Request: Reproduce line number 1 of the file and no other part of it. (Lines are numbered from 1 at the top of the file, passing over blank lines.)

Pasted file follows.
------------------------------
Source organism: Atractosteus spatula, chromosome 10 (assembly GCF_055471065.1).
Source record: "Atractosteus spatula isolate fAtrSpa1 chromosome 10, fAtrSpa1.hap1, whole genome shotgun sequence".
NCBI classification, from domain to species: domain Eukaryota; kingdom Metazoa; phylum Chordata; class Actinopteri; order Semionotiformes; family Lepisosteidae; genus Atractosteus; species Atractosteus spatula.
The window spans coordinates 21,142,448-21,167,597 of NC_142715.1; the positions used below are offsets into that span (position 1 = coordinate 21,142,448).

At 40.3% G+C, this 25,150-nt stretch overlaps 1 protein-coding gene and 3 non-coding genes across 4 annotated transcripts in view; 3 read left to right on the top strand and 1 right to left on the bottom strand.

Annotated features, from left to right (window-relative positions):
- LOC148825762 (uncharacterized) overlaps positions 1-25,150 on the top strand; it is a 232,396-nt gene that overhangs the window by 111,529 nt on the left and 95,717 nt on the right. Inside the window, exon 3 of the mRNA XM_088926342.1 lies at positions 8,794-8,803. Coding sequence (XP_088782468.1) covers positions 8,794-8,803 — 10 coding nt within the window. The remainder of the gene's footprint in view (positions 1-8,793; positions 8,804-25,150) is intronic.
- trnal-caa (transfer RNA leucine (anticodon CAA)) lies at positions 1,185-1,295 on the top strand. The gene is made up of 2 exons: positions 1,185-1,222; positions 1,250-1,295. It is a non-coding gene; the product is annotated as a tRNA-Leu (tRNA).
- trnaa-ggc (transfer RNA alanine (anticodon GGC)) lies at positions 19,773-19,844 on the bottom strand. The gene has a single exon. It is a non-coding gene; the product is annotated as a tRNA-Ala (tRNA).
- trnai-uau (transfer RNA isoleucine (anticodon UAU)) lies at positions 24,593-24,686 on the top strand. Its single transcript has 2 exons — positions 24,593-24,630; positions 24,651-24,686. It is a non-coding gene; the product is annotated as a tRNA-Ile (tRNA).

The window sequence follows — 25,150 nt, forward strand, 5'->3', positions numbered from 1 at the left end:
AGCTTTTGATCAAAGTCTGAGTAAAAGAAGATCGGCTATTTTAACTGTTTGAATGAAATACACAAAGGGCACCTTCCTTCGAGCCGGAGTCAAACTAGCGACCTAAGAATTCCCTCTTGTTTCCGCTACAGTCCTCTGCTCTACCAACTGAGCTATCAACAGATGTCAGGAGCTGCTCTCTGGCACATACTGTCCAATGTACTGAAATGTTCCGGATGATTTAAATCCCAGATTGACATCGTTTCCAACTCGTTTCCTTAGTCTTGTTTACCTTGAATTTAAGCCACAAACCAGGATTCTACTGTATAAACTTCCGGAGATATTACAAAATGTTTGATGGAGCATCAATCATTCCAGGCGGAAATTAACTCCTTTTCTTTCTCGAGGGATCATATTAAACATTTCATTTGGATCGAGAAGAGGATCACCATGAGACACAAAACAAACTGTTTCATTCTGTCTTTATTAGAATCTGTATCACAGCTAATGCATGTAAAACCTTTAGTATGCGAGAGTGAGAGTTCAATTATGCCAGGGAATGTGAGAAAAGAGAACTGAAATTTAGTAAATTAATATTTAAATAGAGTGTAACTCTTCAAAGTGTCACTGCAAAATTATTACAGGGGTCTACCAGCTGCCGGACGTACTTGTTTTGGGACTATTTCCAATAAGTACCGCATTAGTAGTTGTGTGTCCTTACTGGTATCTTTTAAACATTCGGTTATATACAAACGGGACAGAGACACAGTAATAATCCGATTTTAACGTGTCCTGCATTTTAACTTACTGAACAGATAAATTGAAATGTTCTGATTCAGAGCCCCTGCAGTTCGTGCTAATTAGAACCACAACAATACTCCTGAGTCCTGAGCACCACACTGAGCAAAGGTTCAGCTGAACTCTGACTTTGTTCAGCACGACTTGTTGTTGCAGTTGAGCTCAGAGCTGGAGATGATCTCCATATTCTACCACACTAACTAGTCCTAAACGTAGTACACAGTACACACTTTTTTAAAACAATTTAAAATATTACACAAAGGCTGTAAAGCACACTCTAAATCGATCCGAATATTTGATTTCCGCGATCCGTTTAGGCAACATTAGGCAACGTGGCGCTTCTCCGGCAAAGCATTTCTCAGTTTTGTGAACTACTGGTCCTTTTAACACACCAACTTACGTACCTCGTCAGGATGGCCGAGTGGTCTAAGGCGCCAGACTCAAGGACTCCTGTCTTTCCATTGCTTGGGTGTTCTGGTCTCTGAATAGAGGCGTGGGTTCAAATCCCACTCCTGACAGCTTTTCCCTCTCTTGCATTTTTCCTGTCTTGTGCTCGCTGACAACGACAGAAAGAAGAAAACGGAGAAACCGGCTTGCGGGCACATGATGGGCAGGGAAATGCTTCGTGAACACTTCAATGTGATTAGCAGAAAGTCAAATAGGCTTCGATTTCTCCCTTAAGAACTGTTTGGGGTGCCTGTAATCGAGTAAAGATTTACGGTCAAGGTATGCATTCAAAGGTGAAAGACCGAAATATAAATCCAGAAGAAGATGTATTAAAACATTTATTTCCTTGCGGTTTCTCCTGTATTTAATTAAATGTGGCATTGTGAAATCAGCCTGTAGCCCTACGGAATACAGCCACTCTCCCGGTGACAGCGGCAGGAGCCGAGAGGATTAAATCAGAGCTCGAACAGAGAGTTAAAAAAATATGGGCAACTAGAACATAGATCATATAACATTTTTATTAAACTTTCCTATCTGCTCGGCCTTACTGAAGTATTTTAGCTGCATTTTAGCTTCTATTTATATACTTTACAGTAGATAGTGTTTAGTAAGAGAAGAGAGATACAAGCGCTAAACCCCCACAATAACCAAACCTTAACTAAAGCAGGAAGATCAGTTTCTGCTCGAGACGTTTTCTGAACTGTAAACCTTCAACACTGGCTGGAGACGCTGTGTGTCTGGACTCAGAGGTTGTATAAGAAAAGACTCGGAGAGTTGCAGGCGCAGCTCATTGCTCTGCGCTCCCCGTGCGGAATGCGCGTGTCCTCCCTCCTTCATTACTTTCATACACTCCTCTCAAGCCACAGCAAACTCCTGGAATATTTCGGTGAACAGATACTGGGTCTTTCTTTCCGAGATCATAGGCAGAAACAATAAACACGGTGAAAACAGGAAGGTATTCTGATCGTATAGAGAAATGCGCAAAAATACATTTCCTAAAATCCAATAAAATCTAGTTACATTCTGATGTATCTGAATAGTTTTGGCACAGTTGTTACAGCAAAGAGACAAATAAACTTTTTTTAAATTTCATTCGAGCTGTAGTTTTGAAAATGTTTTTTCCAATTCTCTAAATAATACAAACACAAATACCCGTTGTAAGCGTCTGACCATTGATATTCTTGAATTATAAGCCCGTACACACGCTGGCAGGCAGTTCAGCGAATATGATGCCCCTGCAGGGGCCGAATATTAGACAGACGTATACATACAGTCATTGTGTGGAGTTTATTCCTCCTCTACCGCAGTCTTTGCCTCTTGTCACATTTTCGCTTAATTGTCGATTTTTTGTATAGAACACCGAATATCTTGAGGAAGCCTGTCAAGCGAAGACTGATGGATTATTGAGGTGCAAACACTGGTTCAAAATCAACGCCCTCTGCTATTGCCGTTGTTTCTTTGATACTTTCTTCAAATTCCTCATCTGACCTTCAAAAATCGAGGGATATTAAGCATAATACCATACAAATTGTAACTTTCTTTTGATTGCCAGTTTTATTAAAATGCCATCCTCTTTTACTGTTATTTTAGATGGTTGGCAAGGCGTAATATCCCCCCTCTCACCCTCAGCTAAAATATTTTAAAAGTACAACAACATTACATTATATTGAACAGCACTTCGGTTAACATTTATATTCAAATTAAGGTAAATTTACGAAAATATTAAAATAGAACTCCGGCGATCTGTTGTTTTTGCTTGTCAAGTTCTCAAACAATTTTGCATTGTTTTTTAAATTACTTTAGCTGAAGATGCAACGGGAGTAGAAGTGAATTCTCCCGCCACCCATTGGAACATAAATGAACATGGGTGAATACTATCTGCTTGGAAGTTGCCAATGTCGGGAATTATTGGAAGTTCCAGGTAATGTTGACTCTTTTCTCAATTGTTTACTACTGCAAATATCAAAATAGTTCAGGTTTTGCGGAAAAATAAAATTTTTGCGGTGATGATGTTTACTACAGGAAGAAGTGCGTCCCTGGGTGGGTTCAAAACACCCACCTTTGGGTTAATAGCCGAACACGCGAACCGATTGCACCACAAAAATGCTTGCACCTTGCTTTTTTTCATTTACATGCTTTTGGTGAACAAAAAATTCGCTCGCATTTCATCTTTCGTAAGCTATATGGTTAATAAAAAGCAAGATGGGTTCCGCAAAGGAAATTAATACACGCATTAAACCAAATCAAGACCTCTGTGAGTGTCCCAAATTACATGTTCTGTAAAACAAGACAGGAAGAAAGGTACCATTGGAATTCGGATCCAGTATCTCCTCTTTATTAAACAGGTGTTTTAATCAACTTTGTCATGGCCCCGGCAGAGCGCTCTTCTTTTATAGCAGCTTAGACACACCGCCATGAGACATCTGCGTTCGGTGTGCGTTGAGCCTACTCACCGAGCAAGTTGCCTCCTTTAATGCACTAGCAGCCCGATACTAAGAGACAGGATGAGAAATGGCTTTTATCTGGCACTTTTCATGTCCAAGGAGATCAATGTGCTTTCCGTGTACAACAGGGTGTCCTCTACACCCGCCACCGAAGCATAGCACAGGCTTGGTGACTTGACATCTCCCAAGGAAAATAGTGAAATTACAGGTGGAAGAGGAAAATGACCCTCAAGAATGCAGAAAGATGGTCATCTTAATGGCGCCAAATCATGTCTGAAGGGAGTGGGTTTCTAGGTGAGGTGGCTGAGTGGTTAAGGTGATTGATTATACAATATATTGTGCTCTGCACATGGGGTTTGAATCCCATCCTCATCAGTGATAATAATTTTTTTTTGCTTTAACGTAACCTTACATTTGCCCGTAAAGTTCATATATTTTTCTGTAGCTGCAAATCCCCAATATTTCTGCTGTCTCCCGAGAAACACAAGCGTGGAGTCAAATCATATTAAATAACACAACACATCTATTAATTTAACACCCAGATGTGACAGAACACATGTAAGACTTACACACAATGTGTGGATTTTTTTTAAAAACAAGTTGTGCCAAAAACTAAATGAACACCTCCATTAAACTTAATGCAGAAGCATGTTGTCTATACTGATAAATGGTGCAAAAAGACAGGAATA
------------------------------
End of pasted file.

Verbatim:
Source organism: Atractosteus spatula, chromosome 10 (assembly GCF_055471065.1).